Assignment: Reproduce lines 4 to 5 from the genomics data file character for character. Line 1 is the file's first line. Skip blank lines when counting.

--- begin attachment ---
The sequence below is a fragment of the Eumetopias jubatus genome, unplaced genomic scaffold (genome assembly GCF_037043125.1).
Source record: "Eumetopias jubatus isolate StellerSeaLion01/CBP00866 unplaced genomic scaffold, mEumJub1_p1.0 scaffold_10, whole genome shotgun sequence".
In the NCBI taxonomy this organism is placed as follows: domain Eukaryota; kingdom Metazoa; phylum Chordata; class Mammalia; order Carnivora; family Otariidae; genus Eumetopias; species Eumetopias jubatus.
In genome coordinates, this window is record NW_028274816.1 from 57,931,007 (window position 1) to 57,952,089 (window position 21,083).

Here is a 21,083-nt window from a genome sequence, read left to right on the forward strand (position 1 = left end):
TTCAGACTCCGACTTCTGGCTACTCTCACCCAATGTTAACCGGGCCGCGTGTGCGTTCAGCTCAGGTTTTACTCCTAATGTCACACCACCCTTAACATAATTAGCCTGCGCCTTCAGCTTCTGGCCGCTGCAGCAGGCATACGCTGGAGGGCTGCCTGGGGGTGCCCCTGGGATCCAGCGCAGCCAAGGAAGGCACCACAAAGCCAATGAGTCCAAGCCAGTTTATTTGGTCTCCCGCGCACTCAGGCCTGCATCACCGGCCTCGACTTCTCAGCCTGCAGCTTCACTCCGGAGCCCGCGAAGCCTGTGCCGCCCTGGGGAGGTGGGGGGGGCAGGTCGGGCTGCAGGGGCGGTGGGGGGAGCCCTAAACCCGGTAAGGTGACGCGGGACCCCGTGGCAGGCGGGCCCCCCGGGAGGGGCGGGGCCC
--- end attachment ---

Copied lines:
In genome coordinates, this window is record NW_028274816.1 from 57,931,007 (window position 1) to 57,952,089 (window position 21,083).

Here is a 21,083-nt window from a genome sequence, read left to right on the forward strand (position 1 = left end):